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SPC Evaluation: Steve Weiss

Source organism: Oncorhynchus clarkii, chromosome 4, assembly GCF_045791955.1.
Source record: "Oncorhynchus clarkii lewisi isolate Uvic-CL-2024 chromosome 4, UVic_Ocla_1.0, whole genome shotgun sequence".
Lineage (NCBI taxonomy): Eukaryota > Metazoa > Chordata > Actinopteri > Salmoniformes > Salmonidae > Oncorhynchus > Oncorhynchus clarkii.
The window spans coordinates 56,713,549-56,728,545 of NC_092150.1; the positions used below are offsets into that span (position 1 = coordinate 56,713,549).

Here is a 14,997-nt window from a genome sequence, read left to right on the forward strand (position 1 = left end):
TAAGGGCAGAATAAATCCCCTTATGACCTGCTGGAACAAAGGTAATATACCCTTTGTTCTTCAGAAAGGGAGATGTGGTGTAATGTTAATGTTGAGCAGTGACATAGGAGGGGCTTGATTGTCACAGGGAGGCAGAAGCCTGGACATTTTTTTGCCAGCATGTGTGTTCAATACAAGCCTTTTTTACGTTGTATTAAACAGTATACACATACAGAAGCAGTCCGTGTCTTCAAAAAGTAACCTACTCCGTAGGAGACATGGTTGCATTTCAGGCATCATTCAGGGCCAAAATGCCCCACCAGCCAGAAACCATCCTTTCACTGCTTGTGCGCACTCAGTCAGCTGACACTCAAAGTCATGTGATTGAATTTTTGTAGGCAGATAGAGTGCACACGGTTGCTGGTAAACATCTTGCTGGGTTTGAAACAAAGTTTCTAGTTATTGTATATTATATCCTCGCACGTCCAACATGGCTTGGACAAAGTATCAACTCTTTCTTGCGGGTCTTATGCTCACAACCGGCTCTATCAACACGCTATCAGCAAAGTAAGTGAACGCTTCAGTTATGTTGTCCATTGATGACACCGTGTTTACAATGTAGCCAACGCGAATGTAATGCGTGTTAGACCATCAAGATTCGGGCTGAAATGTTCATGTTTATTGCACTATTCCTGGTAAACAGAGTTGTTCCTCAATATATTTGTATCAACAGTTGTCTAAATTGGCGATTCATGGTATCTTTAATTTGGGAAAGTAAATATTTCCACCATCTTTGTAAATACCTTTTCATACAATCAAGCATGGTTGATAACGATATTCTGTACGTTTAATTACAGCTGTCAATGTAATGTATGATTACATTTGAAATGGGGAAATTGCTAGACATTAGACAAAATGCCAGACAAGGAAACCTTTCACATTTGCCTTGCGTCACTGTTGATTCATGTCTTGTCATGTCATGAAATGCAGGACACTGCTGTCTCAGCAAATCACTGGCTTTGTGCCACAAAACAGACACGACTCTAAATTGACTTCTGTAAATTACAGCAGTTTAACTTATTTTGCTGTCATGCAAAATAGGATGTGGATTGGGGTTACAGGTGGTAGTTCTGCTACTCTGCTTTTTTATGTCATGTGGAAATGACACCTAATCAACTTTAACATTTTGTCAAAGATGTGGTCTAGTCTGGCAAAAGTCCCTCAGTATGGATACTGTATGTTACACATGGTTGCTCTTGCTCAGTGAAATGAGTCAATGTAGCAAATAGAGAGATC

Since late 2006, SPC has had access to a real-time 4 km version of the ARW that is run once daily at NSSL. SPC forecasters have been using both models in their severe forecasting mission, and have identified various strengths and weaknesses with both models but have learned how to use these performance characteristics to their advantage. For example, the NMM appears to display a high convective storm/precipitation bias whereas the most recent ARW versions have a slight low bias. Of course, the convection-allowing WRF models are relatively early in their development and considerable work remains, such as improving physics and development of cutting-edge data assimilation systems that are specifically designed for high resolution models with grid lengths < 4 km. But we have also seen considerable evidence during the last three years that operational severe weather forecasters at SPC have benefited from the daily availability of the WRF-NMM4 output, and more recently WRF-ARW4 output, and these benefits are reflected in improved SPC forecast products on important severe weather days. [See the attached powerpoint file entitled “WRF-NMM and WRF-ARW Use at SPC”, which was part of a presentation given at the 2007 AMS WAF/NWP Conference in June]. Furthermore, the increasing number of WFOs running local experimental limited-area WRF models and viewing the WRF-NMM4 online web page strongly suggests that local forecasters believe there are advantages to having routine access to operational high resolution model output.